Update: Microsoft giveth, and Microsoft taketh away. As Ed shows, you can extend your Win11 evaluation time, but only if you do so before the first 10 days are up. Find out about this on Day 15, and you’re still out of luck.
Microsoft is back to its “how can we make things as hard as possible” tricks with this one. I once described Microsoft as appearing to have an unwritten mission statement: “Microsoft builds incredibly deep, powerful, and flexible software products that — before they see the light of day — must be infused with a level of unnecessary inconvenience, incomprehensible restrictions, and regressive policies such that all possible joy has been removed prior to customer contact.”
So, yes, Microsoft has done it again.
Let’s say you’ve decided to go ahead and upgrade your trusty Windows 10 machine to Windows 11. Perhaps you followed the steps in my easy-to-follow guide, and your upgrade went as smoothly for you as mine did for me.
But then you use Windows 11 for a while. Perhaps your machine seems slower. Perhaps it’s a little less reliable on Windows 11. Perhaps some of your peripherals aren’t taking to Windows 11 all that well. Perhaps the new UI tweaks annoy you. Or perhaps you just don’t want to give Satya the satisfaction of showing Windows 11 upgrade stats with one more convert.
See also: Microsoft is embarrassing itself and customers can see it.
Whatever your reason, you just want to go back to good ol’ Windows 10. As it turns out, that’s quite doable. Microsoft makes it surprisingly easy. But in Microsoft’s typically twisted mindset where they make something incredibly easy and then make it incredibly difficult to access that ease, they’ve thrown a wrench in the works.
First, we’ll look at the easy. Then we’ll look at the bonkers, arbitrary limit Microsoft saddles their users with because… honestly, I’ve never quite figured out what warped sense of committee-driven product management leads Microsoft to some of their less-than-helpful policies.
The procedure is simplicity in itself. From the Start menu, choose System, then Recovery, then Go Back. Answer a simple question about why you’re reverting your Windows installation, and wait. Shortly later, your machine will restart. When it does, it will once again be running Windows 10.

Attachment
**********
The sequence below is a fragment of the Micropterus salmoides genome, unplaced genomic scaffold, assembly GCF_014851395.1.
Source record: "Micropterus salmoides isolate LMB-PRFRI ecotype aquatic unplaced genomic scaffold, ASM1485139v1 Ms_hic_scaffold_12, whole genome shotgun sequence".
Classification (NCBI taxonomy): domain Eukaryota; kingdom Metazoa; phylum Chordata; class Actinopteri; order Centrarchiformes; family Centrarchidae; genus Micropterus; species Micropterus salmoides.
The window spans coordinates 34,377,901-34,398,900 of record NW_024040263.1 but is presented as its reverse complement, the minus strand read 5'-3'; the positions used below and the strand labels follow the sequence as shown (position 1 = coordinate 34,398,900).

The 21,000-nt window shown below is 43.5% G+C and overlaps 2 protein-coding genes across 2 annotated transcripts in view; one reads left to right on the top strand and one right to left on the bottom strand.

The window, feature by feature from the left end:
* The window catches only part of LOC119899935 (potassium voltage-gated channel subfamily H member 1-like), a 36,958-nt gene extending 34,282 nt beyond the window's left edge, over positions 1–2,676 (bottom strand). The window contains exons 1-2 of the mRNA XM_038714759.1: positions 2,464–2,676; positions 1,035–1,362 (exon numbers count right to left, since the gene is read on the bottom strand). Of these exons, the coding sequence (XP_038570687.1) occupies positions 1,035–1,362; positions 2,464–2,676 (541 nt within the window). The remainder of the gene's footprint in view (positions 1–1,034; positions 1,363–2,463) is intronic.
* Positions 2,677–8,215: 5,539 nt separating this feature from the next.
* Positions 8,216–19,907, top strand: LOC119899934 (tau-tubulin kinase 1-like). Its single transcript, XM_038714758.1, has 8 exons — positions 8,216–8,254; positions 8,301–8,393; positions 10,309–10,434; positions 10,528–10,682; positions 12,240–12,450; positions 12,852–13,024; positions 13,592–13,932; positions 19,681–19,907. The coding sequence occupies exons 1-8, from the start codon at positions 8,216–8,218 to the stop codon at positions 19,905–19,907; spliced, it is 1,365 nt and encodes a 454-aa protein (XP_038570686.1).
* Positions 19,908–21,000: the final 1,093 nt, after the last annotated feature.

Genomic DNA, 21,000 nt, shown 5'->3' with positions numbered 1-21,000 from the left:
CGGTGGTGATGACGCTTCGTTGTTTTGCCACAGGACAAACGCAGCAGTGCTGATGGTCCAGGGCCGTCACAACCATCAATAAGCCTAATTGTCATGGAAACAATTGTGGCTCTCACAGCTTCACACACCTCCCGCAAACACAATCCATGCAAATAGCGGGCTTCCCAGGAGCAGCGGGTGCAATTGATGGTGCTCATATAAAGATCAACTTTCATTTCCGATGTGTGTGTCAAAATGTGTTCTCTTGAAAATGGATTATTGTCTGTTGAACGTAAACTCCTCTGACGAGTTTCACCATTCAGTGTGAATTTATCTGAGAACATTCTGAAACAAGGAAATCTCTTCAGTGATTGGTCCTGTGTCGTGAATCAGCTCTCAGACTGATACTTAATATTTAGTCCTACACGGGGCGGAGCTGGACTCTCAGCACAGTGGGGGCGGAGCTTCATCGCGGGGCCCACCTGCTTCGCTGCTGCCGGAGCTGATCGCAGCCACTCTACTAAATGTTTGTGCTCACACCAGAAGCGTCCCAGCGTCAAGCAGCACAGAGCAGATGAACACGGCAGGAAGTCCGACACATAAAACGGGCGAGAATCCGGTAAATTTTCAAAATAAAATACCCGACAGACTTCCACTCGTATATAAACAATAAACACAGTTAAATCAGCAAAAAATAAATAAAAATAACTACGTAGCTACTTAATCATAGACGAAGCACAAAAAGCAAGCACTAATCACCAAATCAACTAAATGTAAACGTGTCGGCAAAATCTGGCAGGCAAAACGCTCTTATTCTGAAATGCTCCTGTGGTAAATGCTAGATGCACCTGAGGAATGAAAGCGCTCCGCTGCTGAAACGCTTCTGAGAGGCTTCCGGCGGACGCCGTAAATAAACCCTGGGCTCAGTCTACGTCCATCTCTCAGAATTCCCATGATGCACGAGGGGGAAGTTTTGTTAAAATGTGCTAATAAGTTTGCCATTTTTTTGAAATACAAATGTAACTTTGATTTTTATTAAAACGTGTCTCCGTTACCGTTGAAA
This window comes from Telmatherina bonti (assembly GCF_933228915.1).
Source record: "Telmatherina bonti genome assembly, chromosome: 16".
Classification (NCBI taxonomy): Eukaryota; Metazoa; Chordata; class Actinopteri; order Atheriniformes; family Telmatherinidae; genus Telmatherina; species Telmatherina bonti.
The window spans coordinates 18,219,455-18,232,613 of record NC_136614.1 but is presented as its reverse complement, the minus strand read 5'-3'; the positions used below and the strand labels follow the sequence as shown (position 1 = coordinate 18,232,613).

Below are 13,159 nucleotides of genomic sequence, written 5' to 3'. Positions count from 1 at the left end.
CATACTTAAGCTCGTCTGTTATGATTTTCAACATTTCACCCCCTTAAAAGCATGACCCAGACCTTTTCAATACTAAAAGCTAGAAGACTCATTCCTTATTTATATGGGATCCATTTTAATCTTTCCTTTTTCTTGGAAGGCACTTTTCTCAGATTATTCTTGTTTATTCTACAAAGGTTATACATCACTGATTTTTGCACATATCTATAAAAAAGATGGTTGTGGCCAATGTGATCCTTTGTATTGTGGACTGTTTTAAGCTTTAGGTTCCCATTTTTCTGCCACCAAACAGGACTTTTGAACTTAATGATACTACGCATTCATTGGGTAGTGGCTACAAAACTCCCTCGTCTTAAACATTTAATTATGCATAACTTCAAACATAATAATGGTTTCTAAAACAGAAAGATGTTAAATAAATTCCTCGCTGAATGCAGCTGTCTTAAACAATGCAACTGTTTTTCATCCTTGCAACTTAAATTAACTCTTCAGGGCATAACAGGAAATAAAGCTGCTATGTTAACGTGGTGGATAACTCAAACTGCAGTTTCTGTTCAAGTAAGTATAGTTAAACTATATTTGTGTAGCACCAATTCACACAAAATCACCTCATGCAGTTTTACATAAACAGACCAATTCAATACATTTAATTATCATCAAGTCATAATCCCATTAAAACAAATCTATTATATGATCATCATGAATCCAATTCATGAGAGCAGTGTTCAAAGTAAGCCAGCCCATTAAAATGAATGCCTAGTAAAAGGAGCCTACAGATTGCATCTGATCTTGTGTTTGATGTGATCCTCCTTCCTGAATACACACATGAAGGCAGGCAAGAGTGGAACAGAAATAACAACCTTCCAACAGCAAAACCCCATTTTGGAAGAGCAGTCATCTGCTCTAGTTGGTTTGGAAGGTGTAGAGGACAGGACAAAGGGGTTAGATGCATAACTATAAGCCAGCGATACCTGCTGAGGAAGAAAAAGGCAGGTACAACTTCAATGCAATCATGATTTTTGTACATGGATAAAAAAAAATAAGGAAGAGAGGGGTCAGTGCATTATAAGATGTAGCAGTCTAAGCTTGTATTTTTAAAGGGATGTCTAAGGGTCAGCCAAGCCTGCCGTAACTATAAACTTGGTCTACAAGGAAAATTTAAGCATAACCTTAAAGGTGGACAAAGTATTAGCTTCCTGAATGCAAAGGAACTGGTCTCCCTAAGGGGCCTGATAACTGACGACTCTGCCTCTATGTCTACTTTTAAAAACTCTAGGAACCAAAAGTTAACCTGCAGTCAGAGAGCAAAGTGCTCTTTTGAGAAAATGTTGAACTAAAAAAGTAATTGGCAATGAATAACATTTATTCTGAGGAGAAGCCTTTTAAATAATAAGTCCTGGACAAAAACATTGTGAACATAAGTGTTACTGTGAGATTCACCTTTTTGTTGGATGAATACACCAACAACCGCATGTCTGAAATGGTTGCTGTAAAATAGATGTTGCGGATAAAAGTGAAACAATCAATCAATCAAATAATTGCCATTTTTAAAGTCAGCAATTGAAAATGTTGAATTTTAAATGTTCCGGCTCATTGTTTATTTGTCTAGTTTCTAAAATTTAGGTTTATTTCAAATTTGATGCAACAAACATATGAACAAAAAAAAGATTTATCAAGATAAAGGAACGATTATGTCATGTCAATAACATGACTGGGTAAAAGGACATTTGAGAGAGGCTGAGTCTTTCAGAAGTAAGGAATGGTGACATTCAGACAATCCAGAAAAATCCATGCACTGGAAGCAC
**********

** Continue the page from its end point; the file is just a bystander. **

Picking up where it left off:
But, as Adam Savage says, “Failure is always an option.” As the screenshot below shows, the Go Back option may no longer be available on your PC. Why? As it turns out, Microsoft turns that feature off after 10 days.
Yeah, that’s right. For no reason other than that it can, Microsoft will allow you to revert to Windows 10 within 10 days of updating to Windows 11. Should you decide on Day 11 or Day 15 that you’d like that old comfortable OS back, you’re out of luck.
A similar limitation existed upgrading to Windows 10. If you upgraded to Windows 10 and then wanted to roll back to Windows 7 or Windows 8, you could. But back then, the window for reverting Windows was 30 days, not ten.
To be fair, there may be reasons why a rollback from a major Windows upgrade might not be possible. The newer OS may have had too many upgrades or patches. The older OS might have had too many patches or fixes in the intervening time. That makes total sense.
Sure, you can still revert back to Windows 10 by going back to bare metal and rebuilding your Windows 10 installation from the ground up. We’ve accepted that reality for years. But when there’s a much easier solution available and no technical reason to block it, for an OS vendor to pick 10 days arbitrarily, that’s just plain mean spirited.
This has been a slightly snarky look at just one small “feature” of Windows 11. If you want a much more comprehensive guide to Windows 11 from the maestro himself, check out Ed Bott’s deep dive, Windows 11 hands-on: Microsoft’s biggest minor upgrade ever is all about new hardware.
What OS are you running? Have you tried Windows 11? How easy was the upgrade? Will you stick with Windows 11, or will you go back to Windows 10 (either the easy way or the hard way)? Let us know in the comments below.
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